This year, one of our sons is starting kindergarten. Being a second-born, he was "raring to go" to school; he talked about it incessantly over the last few months. When asked if he likes school, he replies, "I don't LIKE school. I LOVE it!" But the J-Man already knew his teacher before school started; she was his older sister's teacher two years ago. J-Man also had been going along for school pickups and drop-offs for the past couple of years; he'd had the chance to slowly get used to the school environment. It helped a lot. But his older sister was more tentative, when she started school. She had to learn the routine from scratch, and didn't have an older sibling on campus to help make her feel more at home. It took her quite awhile to get into the swing of things. For awhile, we fretted that perhaps we had chosen the wrong school, or she wasn't in the right classroom, despite the fact that her teacher was a gem.
I've gotten several emails lately from parents in a similar situation. "My child just started kindergarten. She acted like she was excited to go, but now that school has started, it's a real battle. Although she attended preschool with few problems, she's now clingy, whiny and tearful every morning. Her teacher says she does well after I leave, and when I pick her up, she's fine. But the next morning, all I get is crying, whining, and begging to stay home. What should I do?"
Of course it tugs at our heartstrings when our little "Big Kid" wants to stay home with us just a while longer. Their tears are surprising. We doubt ourselves, and argue over whether we made the right choice. "Maybe she's just not ready yet," we wonder.
But by and large, the protests put up for parents at the beginning of kindergarten are temporary, normal, and not cause for undue concern. We can help our kids get through the transition more easily if we remember where they are developmentally, and have reasonable expectations.
It's important to understand the developmental issues of a kindergartener. A 5 or 6-year-old still has, in many ways, a preschool mind-set. We expect a kindergartener to be a "Big Kid" and go to the "Big Kids' School", yet emotionally, they're still more similar to the squirrely preschoolers they were last year. Kindergarteners don't care much about social norms, fitting in with other kids, or achieving well academically. But our current system of education in the US asks them to do just that: act like a "Big Kid". Yet we can't realistically expect them to behave that way until sometime in 1st or 2nd grade.
So, what to do? Luckily, most kindergarteners have a rough time for a few days (or few weeks) at most. Then, they're off and running with the pack, happily ensconced in their classroom, with their teacher and new friends. Here's what to keep in mind until then:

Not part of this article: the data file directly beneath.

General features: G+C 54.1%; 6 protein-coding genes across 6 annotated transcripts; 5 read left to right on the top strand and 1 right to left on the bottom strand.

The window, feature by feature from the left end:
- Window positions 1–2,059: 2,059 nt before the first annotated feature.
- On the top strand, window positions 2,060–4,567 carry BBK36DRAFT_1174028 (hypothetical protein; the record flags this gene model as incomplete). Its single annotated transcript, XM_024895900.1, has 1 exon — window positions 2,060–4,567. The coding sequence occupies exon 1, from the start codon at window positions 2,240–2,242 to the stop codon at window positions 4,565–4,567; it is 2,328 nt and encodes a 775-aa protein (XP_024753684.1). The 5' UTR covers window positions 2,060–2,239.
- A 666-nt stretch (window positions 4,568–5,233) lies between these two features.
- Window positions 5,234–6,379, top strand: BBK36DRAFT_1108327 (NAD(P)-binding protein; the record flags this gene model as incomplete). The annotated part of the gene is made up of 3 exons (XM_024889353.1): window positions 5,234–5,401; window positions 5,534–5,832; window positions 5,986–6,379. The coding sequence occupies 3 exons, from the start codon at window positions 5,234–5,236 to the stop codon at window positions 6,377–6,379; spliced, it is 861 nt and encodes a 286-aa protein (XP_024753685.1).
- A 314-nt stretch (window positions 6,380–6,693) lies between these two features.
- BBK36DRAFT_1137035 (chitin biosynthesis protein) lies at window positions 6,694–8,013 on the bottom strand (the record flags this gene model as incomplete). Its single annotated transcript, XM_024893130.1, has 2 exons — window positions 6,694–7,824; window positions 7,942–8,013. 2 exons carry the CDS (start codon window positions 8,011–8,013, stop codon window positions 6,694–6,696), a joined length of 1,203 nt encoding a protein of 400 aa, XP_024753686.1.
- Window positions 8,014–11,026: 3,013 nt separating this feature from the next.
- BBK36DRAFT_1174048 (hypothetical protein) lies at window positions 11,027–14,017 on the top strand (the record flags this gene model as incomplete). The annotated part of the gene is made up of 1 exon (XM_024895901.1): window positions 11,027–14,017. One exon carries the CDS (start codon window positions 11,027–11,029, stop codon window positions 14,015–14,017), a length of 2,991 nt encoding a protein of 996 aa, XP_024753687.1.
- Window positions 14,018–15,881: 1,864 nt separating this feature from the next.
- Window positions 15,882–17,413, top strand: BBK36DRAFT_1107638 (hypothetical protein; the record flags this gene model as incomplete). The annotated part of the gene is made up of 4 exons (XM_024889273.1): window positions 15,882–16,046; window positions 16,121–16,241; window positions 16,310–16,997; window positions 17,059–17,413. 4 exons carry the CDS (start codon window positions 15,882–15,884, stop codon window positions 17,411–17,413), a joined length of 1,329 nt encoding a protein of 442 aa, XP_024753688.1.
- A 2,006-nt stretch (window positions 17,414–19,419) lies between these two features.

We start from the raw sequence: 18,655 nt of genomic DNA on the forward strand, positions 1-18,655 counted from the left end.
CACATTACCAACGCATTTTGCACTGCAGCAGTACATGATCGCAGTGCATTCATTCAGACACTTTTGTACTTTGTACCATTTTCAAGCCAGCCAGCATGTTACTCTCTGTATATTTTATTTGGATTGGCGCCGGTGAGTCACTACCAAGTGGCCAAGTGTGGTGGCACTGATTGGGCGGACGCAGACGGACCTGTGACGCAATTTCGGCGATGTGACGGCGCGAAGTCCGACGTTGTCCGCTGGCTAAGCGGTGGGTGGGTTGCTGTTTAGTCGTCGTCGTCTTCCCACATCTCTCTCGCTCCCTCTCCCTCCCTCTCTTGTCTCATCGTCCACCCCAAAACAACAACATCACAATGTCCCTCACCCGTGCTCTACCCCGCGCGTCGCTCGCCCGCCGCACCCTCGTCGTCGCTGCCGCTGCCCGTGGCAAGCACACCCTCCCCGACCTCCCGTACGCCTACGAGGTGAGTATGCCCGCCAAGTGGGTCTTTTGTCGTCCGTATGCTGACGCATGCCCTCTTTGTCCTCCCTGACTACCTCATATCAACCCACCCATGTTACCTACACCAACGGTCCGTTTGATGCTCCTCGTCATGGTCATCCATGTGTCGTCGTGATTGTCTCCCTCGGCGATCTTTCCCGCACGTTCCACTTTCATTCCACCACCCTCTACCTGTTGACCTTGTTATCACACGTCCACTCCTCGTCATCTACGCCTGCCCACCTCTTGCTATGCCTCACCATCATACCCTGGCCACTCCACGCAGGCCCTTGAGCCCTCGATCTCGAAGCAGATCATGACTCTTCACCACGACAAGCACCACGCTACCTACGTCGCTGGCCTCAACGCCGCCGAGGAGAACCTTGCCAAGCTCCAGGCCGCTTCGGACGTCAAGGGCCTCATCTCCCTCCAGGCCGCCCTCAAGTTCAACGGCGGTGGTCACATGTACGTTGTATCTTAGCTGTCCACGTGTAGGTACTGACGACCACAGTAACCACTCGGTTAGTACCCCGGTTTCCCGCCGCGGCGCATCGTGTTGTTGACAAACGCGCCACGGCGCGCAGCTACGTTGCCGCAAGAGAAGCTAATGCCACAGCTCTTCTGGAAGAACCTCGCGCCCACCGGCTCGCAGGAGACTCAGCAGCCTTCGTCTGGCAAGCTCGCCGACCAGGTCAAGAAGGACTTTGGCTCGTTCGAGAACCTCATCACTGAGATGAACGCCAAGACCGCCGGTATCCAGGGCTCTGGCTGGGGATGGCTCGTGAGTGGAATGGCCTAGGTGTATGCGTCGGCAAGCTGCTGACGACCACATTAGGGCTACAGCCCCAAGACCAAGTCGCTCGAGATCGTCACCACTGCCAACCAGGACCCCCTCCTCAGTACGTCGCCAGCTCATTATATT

Talk with your little one about school. Listen to her fears, and clarify any confusion she has about the day. Understanding the flow of the school schedule will help her feel like she knows what'll be happening after you leave.
Be positive, and don't entertain a discussion about possibly staying at home. Say, "I know you feel scared. But your teacher will take care of you, and I will be there to pick you up right after school. I know you can do it. You might be scared sometimes, but you'll have so much fun, too! What a big kid you're getting to be."
Rely on the teacher for advice and guidance. She (it's usually a "she") is an expert at this, and goes through this every year with several of the kids in kindergarten. She'll have suggestions for how to best handle drop-offs. Usually, this involves a cheerful goodbye, a quick kiss -- and then a purposeful exit.
Hold your own concerns in check until you've given your child (and the teacher) a few weeks to settle in. If your child is still upset about going to school, then it's time to schedule a sit-down meeting with the teacher to explore what might be going on. You'll also want to observe the classroom in process -- unobserved by your child, if at all possible. Even a few minutes watching her will help you decide if her protests are just meant to test you -- or if she's really unhappy there.
Most of the time, kindergarten fears and tears evaporate within a few weeks. By then, we're left tearfully wondering, "When did my baby get so grown up?"
What are your experiences with kids starting kindergarten? Care to share?
Dr. Heather The BabyShrink Mom of Four, Parenting Expert